BY Tevin Jones
A trade mark round-up – The university, the football club, and the futuristic vehicle
This article considers three trade mark stories that have recently been in the news. One involves a prestigious university, another a leading football club, and the third deals with Elon Musk’s latest toy.
Pic credit: Wikimedia Commons
University of Cambridge
A recent trade mark dispute has shone a spotlight on the issue of how far a prestigious university might go to protect its IP.
A last-minute opposition
In 2017 an individual, Tahl Holtzman, applied to register CAMBRIDGE NEURO TECH as a trade mark. On the last day of the opposition term, ‘five minutes to midnight’ in the words of a BBC report, a notice of opposition was filed. It was filed not by a business rival, not by an IP busybody or chancer, but rather by the ‘Chancellor, Masters and Scholars of the University of Cambridge’. A tad intimidating!
University names, geographical indications
The opposition generated considerable interest around the issue of how far a university can go to protect its name. As Holtzman said, ‘it’s quite bizarre for any entity to claim they own a geographical indication’. He went on to say this:
‘I think it’s particularly unhelpful – indeed harmful – in the Cambridge bubble for the university to stifle start-ups who quite rightly want to say ‘’we are located in Cambridge, therefore it’s part of our trading name and trademark’’.’
Trade mark registrations
Apparently, the university has trade mark registrations that incorporate CAMBRIDGE in several classes, including in relation to education and teaching apparatus.
There were the predictable David and Goliath claims - the university ‘can outspend you and they don’t care how long it takes’. The university has previously opposed the registration of trade mark applications for CAMBRIDGE FOOTBALL CLUB, CAMBRIDGE MOLECULAR and CAMBRIDGE ROWING.
Arrogant and delusional
There were claims that it was ‘arrogant’ and ‘selfish’ of the university to think that it could ‘own a geographic location’ and push a company into ‘capitulating’. There was a reference to an earlier trade mark decision where the hearing officer said that the university ‘clearly suffers from the delusion that it owns rights to the term Cambridge no matter what field of activity is involved’.
Other CAMBRIDGE incorporating trade marks
There was mention of the fact that there are other registrations for CAMBRIDGE incorporating trade marks that are not linked to the university, namely CAMBRIDGE NETWORK, CAMBRIDGE DISTILLERY and CAMBRIDGE WHITES (a dentistry practice).
The university’s response
The university said that ‘polling shows that the vast majority of the public associate the word Cambridge with the university, especially in education, innovation and related areas.’ It went on to say that ‘we protect the Cambridge name where there’s a risk of confusion with the work of the university… we do not claim to own rights to Cambridge across all fields of activity and have never done so.’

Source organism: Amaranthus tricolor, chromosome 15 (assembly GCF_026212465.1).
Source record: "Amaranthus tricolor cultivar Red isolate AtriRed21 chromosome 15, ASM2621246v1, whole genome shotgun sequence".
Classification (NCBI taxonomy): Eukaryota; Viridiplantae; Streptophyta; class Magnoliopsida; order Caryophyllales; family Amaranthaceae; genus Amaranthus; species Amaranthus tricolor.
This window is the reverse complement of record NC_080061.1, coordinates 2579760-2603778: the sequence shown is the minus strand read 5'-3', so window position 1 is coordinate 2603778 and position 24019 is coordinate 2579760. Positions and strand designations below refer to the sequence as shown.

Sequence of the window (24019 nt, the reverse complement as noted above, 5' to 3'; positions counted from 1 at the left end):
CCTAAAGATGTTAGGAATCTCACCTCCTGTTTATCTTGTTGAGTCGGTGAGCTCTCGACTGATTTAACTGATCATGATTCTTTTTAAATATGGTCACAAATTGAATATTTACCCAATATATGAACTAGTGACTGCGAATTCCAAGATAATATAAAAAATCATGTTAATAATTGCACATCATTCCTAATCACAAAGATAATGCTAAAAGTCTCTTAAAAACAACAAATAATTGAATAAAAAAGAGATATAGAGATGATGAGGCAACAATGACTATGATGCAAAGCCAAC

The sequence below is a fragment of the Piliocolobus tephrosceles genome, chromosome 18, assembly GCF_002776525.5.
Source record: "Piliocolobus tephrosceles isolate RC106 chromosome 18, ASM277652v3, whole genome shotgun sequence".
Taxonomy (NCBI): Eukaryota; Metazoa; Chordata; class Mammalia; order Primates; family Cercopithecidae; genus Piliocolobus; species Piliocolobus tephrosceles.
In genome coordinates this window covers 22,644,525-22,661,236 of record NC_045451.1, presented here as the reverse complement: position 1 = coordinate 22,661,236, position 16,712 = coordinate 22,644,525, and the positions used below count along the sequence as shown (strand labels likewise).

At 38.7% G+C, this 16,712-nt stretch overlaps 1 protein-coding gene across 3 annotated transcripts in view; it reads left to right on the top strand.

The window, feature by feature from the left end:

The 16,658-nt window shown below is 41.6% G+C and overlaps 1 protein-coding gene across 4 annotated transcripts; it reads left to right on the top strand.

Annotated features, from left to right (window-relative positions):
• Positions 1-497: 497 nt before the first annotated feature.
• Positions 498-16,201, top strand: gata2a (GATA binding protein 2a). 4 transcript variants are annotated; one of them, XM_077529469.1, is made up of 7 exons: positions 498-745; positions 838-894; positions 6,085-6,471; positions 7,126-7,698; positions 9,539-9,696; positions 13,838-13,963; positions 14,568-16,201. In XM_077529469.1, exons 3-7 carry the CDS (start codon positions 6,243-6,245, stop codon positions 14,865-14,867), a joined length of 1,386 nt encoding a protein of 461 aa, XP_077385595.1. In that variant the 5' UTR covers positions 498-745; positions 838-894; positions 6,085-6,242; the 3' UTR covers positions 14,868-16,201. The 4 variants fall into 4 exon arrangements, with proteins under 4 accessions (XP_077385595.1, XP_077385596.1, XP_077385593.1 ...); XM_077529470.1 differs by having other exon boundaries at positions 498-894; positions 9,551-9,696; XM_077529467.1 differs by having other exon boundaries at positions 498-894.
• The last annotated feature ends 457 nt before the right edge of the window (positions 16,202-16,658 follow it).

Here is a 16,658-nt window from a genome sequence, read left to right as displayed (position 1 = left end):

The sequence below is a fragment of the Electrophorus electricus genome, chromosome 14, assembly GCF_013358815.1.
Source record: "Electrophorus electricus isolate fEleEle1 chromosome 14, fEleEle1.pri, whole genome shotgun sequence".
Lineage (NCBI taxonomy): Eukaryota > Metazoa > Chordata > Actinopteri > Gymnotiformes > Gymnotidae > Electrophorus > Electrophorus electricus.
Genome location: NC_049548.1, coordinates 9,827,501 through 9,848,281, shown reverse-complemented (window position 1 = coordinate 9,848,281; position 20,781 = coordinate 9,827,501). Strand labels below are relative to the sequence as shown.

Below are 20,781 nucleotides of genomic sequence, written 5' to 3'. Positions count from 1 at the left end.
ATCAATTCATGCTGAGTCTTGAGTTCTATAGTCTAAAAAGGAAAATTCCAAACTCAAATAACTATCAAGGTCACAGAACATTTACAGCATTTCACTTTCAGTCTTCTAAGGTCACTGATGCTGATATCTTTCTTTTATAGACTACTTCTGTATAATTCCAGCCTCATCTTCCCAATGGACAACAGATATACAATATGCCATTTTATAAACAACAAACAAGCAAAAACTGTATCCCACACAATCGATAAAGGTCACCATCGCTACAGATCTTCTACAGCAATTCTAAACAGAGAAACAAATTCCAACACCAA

The United Kingdom Intellectual Property Office held that the university was entitled to stop the registration of the trade mark CAMBRIDGE for competing goods and services, however, the trade mark CAMBRIDGE NEURO TECH could be registered for goods dissimilar to those covered by the university’s registrations.
An expensive business
According to Holtzman, the battle has cost his company some GBP30 000 and the end result is that he has been able to register the trade mark for certain goods but not for services.
Pic credit: PNG.ToolXoX.com
Pretty hot at football, but what about trade marks?
It’s been reported that the UK company behind the clothing brand SUPERDRY has sued the Manchester City Football Club for infringing their trade mark, by having the words SUPER DRY ASAHI 0.0% appearing on the club’s training kit – this followed Manchester City’s recent announcement of a new partnership with Asahi for the 2023/4 season. According to a report, the company has called on Manchester City to clarify whether it uses or intends to use the sign on any class 25 goods beyond the sponsored kit. Awkward!
A recent update suggests that Manchester City has already modified its training kit by removing the words SUPER DRY, so it now simply features ASAHI 0.0%. A wise decision.
Pic credit: Wikimedia Commons
Tesla recently announced that it would start delivering its CYBERTRUCK vehicles to customers – apparently, there were some 250 000 pre-orders within days of the announcement.
For unknown reasons, the publication World Trademark Review decided to investigate what trade mark issues Tesla might face with this trade mark. The answer seems to be quite a few, with there being decidedly problematic trade mark registrations in Australia, Brazil and the UK, including questions surrounding the distinctiveness of the trade mark.
As for the distinctiveness of the vehicle itself, no problems there. Comments range from it being ‘stylistically breathtaking’ to a low polygon joke that only exists in the fever dreams of Tesla fans that stands high on the smell of Elon Musk’s flatulences’.
Clearly, a product you’ll either love or hate!
Reviewed by Gaelyn Scott, Head of ENS' IP Practice.
Trade Mark Attorney | Associate | IP